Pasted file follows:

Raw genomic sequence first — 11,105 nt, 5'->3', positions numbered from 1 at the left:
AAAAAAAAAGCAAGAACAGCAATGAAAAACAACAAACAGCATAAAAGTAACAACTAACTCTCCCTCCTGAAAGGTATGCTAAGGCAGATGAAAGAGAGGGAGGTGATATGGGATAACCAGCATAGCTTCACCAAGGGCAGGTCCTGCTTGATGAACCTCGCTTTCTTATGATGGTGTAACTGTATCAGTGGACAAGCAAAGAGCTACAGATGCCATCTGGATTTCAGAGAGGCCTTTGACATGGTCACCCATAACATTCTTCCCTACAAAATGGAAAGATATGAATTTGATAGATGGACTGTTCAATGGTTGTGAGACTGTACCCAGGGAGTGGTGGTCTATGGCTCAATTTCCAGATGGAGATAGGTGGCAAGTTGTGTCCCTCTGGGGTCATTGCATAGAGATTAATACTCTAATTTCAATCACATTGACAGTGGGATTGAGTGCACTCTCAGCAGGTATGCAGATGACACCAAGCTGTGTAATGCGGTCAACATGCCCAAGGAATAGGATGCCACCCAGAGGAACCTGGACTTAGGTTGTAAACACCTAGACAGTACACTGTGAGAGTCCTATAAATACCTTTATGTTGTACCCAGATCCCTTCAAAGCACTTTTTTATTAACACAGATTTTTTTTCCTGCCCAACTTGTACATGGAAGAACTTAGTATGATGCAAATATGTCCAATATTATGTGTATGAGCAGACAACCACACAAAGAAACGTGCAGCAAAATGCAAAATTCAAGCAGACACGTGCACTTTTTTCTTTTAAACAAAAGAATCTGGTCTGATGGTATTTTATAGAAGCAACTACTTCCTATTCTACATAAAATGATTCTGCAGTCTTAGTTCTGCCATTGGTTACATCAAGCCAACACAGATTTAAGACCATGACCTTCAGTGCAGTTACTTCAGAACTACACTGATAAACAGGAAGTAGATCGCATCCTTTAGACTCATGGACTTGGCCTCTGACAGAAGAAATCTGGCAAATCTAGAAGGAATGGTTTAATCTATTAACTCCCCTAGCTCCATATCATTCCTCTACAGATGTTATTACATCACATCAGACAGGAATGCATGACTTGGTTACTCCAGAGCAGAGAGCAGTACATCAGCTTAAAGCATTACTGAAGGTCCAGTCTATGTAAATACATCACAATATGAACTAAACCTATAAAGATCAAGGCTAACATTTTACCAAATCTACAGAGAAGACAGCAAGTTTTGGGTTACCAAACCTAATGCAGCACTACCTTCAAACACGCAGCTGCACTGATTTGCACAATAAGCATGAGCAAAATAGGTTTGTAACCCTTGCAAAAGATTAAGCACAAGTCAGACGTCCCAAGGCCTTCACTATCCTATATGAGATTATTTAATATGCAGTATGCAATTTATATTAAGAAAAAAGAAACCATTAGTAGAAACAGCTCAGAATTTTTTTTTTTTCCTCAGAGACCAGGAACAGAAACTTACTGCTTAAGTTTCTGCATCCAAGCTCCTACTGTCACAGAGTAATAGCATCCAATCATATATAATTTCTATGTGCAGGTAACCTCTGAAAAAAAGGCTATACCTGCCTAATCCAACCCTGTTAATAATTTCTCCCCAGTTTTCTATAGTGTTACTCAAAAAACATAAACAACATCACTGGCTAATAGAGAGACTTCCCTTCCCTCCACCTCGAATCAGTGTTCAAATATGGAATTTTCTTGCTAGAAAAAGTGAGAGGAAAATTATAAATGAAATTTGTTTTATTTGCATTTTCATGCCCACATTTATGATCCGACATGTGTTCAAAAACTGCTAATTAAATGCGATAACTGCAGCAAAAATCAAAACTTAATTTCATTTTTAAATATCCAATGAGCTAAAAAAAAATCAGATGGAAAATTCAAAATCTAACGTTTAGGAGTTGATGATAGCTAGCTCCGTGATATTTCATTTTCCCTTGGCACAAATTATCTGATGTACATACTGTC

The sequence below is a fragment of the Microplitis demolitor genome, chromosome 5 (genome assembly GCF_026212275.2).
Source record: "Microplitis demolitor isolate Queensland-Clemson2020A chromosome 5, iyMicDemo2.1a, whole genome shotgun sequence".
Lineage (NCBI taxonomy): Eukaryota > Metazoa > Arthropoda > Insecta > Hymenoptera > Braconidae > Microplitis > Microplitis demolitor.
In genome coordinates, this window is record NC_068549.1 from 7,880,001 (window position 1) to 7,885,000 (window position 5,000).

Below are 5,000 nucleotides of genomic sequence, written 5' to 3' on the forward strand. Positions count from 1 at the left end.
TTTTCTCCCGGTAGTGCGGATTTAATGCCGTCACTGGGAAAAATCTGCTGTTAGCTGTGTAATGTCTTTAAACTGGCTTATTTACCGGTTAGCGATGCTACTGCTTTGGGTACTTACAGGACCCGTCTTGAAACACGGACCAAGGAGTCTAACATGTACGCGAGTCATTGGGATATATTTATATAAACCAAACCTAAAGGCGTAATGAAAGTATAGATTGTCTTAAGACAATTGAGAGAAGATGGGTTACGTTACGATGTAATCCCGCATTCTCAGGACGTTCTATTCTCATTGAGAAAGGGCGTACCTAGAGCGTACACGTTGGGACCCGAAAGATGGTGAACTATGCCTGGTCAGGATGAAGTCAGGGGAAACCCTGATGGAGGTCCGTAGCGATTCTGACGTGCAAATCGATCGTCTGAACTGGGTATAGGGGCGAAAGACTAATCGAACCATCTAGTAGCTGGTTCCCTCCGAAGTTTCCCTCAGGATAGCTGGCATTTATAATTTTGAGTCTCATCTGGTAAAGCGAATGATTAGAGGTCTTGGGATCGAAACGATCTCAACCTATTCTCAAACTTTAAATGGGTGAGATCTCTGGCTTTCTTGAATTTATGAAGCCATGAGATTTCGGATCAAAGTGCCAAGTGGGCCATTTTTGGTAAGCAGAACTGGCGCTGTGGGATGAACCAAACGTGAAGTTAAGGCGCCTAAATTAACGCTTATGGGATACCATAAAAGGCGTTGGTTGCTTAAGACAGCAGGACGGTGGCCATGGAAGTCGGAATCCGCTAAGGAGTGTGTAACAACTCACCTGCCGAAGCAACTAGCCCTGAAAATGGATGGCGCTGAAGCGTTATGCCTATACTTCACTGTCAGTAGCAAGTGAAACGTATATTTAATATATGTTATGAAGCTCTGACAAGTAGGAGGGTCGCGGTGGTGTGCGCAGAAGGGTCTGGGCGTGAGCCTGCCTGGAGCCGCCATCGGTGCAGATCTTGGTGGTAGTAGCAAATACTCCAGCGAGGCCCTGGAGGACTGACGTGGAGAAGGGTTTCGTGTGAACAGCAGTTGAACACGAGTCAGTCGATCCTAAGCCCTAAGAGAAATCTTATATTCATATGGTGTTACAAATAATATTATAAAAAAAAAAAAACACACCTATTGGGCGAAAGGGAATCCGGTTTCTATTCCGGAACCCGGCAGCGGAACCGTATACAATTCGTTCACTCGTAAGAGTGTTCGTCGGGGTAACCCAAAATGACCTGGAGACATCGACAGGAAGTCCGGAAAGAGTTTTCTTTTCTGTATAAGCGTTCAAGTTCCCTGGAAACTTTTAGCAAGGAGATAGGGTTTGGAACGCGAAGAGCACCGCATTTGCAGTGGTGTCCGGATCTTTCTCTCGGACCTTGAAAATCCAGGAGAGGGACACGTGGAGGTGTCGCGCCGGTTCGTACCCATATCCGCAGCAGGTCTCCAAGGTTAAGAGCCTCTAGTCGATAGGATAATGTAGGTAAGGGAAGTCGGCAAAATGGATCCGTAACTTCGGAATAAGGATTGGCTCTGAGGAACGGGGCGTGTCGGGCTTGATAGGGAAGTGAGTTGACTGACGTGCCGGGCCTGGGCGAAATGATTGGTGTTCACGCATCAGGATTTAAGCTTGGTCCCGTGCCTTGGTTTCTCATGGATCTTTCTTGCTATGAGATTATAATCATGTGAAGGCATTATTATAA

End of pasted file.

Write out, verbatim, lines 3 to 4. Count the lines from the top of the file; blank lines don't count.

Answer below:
The sequence below is a fragment of the Microplitis demolitor genome, chromosome 5 (genome assembly GCF_026212275.2).
Source record: "Microplitis demolitor isolate Queensland-Clemson2020A chromosome 5, iyMicDemo2.1a, whole genome shotgun sequence".